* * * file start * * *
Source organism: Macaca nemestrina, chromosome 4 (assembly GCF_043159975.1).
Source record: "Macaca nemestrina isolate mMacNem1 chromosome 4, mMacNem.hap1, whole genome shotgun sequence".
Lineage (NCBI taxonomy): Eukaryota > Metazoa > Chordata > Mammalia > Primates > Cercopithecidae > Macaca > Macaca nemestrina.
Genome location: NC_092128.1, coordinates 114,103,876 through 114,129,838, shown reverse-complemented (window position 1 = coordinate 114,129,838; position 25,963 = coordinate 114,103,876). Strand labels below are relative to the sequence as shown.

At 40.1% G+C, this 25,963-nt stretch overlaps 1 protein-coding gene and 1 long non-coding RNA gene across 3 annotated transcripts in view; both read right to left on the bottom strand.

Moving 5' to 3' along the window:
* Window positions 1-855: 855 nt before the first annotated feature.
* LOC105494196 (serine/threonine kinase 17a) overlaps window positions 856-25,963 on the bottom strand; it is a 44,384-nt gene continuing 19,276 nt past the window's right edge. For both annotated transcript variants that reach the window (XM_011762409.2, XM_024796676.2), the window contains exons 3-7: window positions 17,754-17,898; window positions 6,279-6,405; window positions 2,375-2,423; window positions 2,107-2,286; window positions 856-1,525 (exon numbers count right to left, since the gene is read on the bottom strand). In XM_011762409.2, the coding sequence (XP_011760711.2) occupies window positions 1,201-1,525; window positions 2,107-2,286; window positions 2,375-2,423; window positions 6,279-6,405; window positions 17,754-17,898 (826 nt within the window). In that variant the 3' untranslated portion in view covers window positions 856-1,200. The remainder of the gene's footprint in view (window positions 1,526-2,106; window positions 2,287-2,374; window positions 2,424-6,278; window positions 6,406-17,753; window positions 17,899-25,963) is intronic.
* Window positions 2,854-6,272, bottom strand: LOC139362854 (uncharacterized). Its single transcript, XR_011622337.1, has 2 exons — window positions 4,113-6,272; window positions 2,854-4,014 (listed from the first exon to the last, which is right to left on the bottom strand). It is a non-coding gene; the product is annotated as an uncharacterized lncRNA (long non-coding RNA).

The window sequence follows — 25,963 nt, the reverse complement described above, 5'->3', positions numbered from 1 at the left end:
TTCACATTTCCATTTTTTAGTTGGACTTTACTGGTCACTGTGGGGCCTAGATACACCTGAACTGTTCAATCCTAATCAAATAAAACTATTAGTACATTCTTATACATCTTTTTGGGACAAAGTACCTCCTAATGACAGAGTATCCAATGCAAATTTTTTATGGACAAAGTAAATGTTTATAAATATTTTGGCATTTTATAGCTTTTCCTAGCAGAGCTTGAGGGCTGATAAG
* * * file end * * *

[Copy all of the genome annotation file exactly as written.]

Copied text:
Source organism: Macaca nemestrina, chromosome 4 (assembly GCF_043159975.1).
Source record: "Macaca nemestrina isolate mMacNem1 chromosome 4, mMacNem.hap1, whole genome shotgun sequence".
Lineage (NCBI taxonomy): Eukaryota > Metazoa > Chordata > Mammalia > Primates > Cercopithecidae > Macaca > Macaca nemestrina.
Genome location: NC_092128.1, coordinates 114,103,876 through 114,129,838, shown reverse-complemented (window position 1 = coordinate 114,129,838; position 25,963 = coordinate 114,103,876). Strand labels below are relative to the sequence as shown.

At 40.1% G+C, this 25,963-nt stretch overlaps 1 protein-coding gene and 1 long non-coding RNA gene across 3 annotated transcripts in view; both read right to left on the bottom strand.

Moving 5' to 3' along the window:
* Window positions 1-855: 855 nt before the first annotated feature.
* LOC105494196 (serine/threonine kinase 17a) overlaps window positions 856-25,963 on the bottom strand; it is a 44,384-nt gene continuing 19,276 nt past the window's right edge. For both annotated transcript variants that reach the window (XM_011762409.2, XM_024796676.2), the window contains exons 3-7: window positions 17,754-17,898; window positions 6,279-6,405; window positions 2,375-2,423; window positions 2,107-2,286; window positions 856-1,525 (exon numbers count right to left, since the gene is read on the bottom strand). In XM_011762409.2, the coding sequence (XP_011760711.2) occupies window positions 1,201-1,525; window positions 2,107-2,286; window positions 2,375-2,423; window positions 6,279-6,405; window positions 17,754-17,898 (826 nt within the window). In that variant the 3' untranslated portion in view covers window positions 856-1,200. The remainder of the gene's footprint in view (window positions 1,526-2,106; window positions 2,287-2,374; window positions 2,424-6,278; window positions 6,406-17,753; window positions 17,899-25,963) is intronic.
* Window positions 2,854-6,272, bottom strand: LOC139362854 (uncharacterized). Its single transcript, XR_011622337.1, has 2 exons — window positions 4,113-6,272; window positions 2,854-4,014 (listed from the first exon to the last, which is right to left on the bottom strand). It is a non-coding gene; the product is annotated as an uncharacterized lncRNA (long non-coding RNA).

The window sequence follows — 25,963 nt, the reverse complement described above, 5'->3', positions numbered from 1 at the left end:
TTCACATTTCCATTTTTTAGTTGGACTTTACTGGTCACTGTGGGGCCTAGATACACCTGAACTGTTCAATCCTAATCAAATAAAACTATTAGTACATTCTTATACATCTTTTTGGGACAAAGTACCTCCTAATGACAGAGTATCCAATGCAAATTTTTTATGGACAAAGTAAATGTTTATAAATATTTTGGCATTTTATAGCTTTTCCTAGCAGAGCTTGAGGGCTGATAAG